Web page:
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teutoburger

Does Catmull Clark Subdivision work for Meshes consisting of only triangles?

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That's my question, does Catmull Clark Subdivision work for Meshes consisting of only triangles or is it basically designed for quad-faced meshes?

 

All the sources I found, somehow gave me the impression it works for Meshes made up of quad faces. Does it also work for Meshes with triangular faces?

Additional question, if it doesn't work, it there any subdivision scheme that works for such meshes?

 

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so, if I understand you correctly, given a triangle mesh, basically the usual/recommended way to use subdivision would be to:

 

-do a mesh operation, so that the triangle mesh is converted to a quad-faced mesh

-do subdivision on the quad-face mesh

-triangulate the quad-face mesh ?

 

edit: I'm trying to build tools, that allow me to create models, for populating my game world. I'd like them all to run from the same code base. So one of these tools should be a subdivision tool.

 

With that in mind, actually a better high level strategy, is to construct a quad-faced mesh from code, use that as input for catmull clark subdivision, and finally triangulate the output, use that as in-game mesh.

Edited by teutoburger

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Catmull-Clark works on any convex polygon (including triangles), but it is better suited to quads and produces all quads after just one iteration.

For triangular meshes usually Loop subdivision can be better and it produces a triangular mesh. There is also the old ATI/AMD gpu friendly PN triangles subdivision.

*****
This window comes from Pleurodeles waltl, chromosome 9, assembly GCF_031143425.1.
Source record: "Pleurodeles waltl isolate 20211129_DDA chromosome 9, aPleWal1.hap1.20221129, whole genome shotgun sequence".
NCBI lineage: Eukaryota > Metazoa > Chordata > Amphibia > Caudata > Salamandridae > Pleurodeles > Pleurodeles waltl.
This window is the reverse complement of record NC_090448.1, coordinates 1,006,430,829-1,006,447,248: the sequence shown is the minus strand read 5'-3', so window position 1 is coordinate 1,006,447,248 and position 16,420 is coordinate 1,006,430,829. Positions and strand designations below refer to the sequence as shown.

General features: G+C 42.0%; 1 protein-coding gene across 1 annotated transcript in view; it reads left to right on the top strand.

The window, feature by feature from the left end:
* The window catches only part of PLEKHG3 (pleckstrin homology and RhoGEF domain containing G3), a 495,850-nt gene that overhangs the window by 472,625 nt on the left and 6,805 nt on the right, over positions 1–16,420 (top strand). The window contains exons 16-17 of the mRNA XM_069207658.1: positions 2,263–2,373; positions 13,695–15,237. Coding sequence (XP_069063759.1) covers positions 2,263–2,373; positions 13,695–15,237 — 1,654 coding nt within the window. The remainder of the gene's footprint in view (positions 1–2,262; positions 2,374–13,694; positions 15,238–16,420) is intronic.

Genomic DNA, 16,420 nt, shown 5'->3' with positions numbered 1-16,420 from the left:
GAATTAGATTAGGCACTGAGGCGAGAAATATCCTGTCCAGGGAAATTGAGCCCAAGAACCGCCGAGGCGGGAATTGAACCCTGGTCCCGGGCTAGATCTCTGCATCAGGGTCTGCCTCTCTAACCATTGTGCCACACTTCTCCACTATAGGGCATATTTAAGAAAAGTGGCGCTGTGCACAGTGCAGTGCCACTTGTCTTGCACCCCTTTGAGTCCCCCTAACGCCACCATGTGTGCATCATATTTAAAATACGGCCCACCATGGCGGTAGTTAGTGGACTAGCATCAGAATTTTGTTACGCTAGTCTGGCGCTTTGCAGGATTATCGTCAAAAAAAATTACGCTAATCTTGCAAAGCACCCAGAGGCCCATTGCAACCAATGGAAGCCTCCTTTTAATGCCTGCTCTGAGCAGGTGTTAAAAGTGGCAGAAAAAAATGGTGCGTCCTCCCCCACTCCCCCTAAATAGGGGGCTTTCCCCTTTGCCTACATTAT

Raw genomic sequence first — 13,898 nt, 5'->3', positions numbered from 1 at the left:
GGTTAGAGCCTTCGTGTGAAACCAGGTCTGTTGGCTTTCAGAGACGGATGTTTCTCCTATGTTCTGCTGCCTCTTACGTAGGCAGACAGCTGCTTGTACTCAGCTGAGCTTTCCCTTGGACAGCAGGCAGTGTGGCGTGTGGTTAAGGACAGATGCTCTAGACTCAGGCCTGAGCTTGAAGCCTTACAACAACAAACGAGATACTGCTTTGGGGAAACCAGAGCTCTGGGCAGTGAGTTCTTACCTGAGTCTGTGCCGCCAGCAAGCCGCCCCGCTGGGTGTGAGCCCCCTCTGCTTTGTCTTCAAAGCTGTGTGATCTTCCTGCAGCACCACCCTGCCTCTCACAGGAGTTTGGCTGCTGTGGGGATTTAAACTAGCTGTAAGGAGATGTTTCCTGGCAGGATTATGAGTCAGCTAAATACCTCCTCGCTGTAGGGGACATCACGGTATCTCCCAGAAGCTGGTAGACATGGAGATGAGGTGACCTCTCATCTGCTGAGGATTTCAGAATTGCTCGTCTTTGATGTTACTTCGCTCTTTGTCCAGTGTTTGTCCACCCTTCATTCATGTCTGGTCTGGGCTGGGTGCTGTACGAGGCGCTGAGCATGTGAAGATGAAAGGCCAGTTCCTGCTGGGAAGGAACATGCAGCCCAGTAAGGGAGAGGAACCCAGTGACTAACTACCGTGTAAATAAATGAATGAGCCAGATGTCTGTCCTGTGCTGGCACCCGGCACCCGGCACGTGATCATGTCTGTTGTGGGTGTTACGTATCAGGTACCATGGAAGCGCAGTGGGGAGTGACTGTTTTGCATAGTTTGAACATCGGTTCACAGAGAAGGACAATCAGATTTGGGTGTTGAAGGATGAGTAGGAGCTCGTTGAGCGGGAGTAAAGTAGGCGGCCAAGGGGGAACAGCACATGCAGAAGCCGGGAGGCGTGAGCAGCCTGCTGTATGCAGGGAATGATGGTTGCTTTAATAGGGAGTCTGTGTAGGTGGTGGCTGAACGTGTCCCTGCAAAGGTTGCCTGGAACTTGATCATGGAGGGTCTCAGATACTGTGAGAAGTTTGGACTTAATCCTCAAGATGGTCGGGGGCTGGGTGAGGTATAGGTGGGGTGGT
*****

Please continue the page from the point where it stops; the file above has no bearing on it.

PS: some references!

http://graphics.stanford.edu/courses/cs468-10-fall/LectureSlides/10_Subdivision.pdf

https://www.cise.ufl.edu/research/SurfLab/papers/00ati.pdf

Edited by Jihodg

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From the artists point of view: Catmull Clark is a great subdivison method, but it totally requires quad meshes.

The artist will avoid triangles almost always and tries to use 5-sided polygons instead when necessary.

So use it only if you are willing to model with quads.

 

If you already have a lot if triangle models, conversion to quadmesh is hard to do for both humans or algorithms (eventually it's necessary to remesh the model).

Try Loop subdivision first for triangle meshes.

 

Some software uses Loop for triangles and Catmull Clark for anything else (e.g. XSI) - that's good but still the artist needs to work for a known subidivsion method upfront.

Modeling first and choosing kind of subidivsion later is a bad idea.

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Thanks for the links, it's hard to find the good papers and lectures..

I got it working. After some ridiculous drafting..

The catmull clark delivered quad faces, as you say. I had to triangulate them and then check their orientation. 

If the normal pointed inwards, the triangle had to be index-ordered, so that they were oriented such that the normal pointed outwards. Also my whole procedure is probably not very efficient. But it works. Thanks for the tips.

Here's the unit cube, after one subdivision pass.

 

[attachment=34158:catmull-clark.png]

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It can be done, the problem is that dividing a triangle produces incorrect result up to 50% of the time.